Now do the opposite. Imagine the foreground being out-of-focus, with the backdrop crystal clear. That is what I see with so many stories, that attempt to create a setting/atmosphere and yet the story as a whole feels out of kilter because all of its elements are not aligned properly.

I believe setting is a necessary tool, one that enriches a story. There are, as you note, so many variations of these settings and their purposes are manifold. What I would argue against is the undue elevation of such above the other components of Story (and by the way, I do like your definitions for various types of setting, even if I still think setting is a perfectly fine word for this discussion). It just throws everything out of alignment, lessening the whole even if that element is now in HD compared to low-def for the other parts. That, too, is what I think MJH was getting at, well that and a few other matters that are more debatable than I'm prepared to rehash right now, sleepy as I'm becoming!

Eric M. Edwards said...

I wish someone would reply to my complaint/question. That's you Larry, I suppose.

Here it is, more concisely formated:

Harrison appears to dislike worldbuilding. It's in the very terms he uses, such as clomping nerdism for one thing.

Yet, he engages in it masterly in his series of novellas and stories about Viriconium.

How best to "read" this, in light of his comments on the subject? Any thoughts, revelations?

And finally, world building can be accomplished using such a wide variety of methodologies, how can there really be a straightforward discussion which centres on something so simplistic as excessive worldbuilding equates a poor novel?

E.

Matt Denault said...

Eric, have you read this?

Chad Hull said...

I remain unconvinced on the use of setting and world building as synonyms.

A great setting can exist without world building; think of a ton of books that aren't 'fantasy.' There are many books that may have great 'world building' but a very poor setting for a story.

Hal Duncan said...

Larry: Actually, although I posited the problem of inadequate setting in opposition, the more I think about it, the more I think that's wrong. Like, "worldbuilding" has slipped from meaning Tolkienesque subcreation to simply mean conjuring a (semiotic) milieu -- which is what Harrison does expertly in Viriconium, likewise Peake in Gormenghast. But I suspect you'd agree that these HD settings *don't* overwhelm the whole even as they utterly dominate the text. Partly I'd say that's because the baroque/grotesque aesthetic has crucial thematic import, but partly it's because, I think, they're not subcreation.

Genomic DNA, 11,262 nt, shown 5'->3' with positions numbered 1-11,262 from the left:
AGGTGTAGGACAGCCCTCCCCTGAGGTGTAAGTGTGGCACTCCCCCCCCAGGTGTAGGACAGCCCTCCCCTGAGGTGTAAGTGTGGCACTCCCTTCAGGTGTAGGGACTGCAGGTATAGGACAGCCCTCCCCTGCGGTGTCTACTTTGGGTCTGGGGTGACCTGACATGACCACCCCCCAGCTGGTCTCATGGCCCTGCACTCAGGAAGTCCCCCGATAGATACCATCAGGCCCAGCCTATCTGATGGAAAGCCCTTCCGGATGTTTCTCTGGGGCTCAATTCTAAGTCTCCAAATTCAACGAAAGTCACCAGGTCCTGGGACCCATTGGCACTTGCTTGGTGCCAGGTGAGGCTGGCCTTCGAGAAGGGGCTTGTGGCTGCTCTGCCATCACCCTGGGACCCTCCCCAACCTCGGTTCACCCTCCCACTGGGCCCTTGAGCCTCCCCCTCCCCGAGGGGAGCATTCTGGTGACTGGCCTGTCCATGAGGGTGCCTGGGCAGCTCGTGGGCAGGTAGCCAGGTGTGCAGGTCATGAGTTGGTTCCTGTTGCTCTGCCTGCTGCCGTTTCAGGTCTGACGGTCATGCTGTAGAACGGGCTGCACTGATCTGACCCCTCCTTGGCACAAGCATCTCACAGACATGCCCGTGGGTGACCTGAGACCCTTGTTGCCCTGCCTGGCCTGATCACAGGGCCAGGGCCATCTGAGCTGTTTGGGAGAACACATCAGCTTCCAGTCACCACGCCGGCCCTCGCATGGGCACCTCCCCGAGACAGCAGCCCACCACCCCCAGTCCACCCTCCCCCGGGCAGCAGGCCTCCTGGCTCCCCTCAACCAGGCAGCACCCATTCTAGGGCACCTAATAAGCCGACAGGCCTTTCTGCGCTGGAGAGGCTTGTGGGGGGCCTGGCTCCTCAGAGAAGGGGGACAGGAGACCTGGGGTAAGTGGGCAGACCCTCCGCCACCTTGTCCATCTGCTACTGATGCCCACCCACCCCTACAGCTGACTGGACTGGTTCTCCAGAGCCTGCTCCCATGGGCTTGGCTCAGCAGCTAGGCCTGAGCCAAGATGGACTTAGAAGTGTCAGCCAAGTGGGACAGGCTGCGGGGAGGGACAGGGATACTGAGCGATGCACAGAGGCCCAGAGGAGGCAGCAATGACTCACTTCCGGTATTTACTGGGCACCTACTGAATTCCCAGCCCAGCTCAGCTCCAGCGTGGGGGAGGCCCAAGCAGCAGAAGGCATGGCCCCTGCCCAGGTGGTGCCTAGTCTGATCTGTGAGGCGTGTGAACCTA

Although the resultant setting is a distinct worldscape, rich to the point of functioning as a character, neither writer is carrying out the sort of worldblocking, worldbostering, worldgilding and worldbumphing you find in Tolkien and his heirs. You *couldn't* map Viriconium or Gormenghast, I'd say; they refuse that as something that would dewarp them, allow the sort of immersion Harrison outright rejects in the article linked by Matt. What they're doing is worldblazing. Coherence is born of a unifying conceit that's being worked through (the city in a desert of rust, the Edwardian "Big House" writ large) rather than from the systematic development of a complete & consistent environment a la Middle-Earth. (This is sort of an attempt to answer your question too, Eric; this is where Harrison, I reckon, would consider himself to be doing something quite different to subcreation.)

The point is, worldblazing generally (or maybe always?) binds setting to narrative, discovers it *via* narrative as the conceit is worked through. Staging, dressing and locale are all extensions of the metaphor. Worldblocking, worldbolstering, worldgilding and worldbumphing are independent of narrative, may even subordinate narrative to them (in the creation of substories, backstories, the lore of the worldscape.) It's like writing the bible for an RPG.

Worldbolstering & worldgilding in particular, thickening the mimetic weft with mundane detail upon mundane detail, or layering on decorative quirks (often depleted of their strangeness to generically conventional tropes -- e.g. dragons, etc.) can swamp the action of the narrative. And if the subcreation going on there is an end in itself, that action may be little more than a formulaic plot-structure anyway, with characters largely functioning as ciphers for audience identification. Seems to me, that's where you get the figure out-of-focus because the ground is really the point.

That's anathema to my own approach to fiction. I don't get the appeal and find it utterly tedious -- c.f. your Borges quote on Tolkien. But I think it's as legitimate as any creative endeavour -- each to their own and all that.

Larry said...

It may be legitimate in certain narratives, but I think what bothers me (and you've addressed it with your suggested terms for the various types of setting/narrative interaction) is the conflation that occurs when certain people talk about "worldbuilding." It seems to me that in the majority of the fan usages which I've seen lately, it's just replacing setting with that word, with no attempt to delineate. This in turn creates a catch-all that's just useless for me as a term.

What you describe, however, that I can agree with almost completely. Might want to kick the tires later, just to be sure they're sound, but it sounds good so far. I just don't know if I could ever trust narratives where the "research" is the point and the story is secondary. That just seems tedious to me.

One final thought: how many stories do you know of where the setting is "dissolving," say a character's psyche is breaking down and not only is a setting "unplaceable," the entire concept of "place" is being dissolved?

Eric M. Edwards said...

@Hal

Your World Sized hammer has hit the nail square on, Hal.

Thank you for articulating much that has been swirling around in my fevered brain on this subject.

Lacking the right world-vocabulary, I couldn't think of how to exactly express my disquiet.

And Matt, thank you as well for pointing the way to the article by Harrison which is also illuminative.

Best,

E.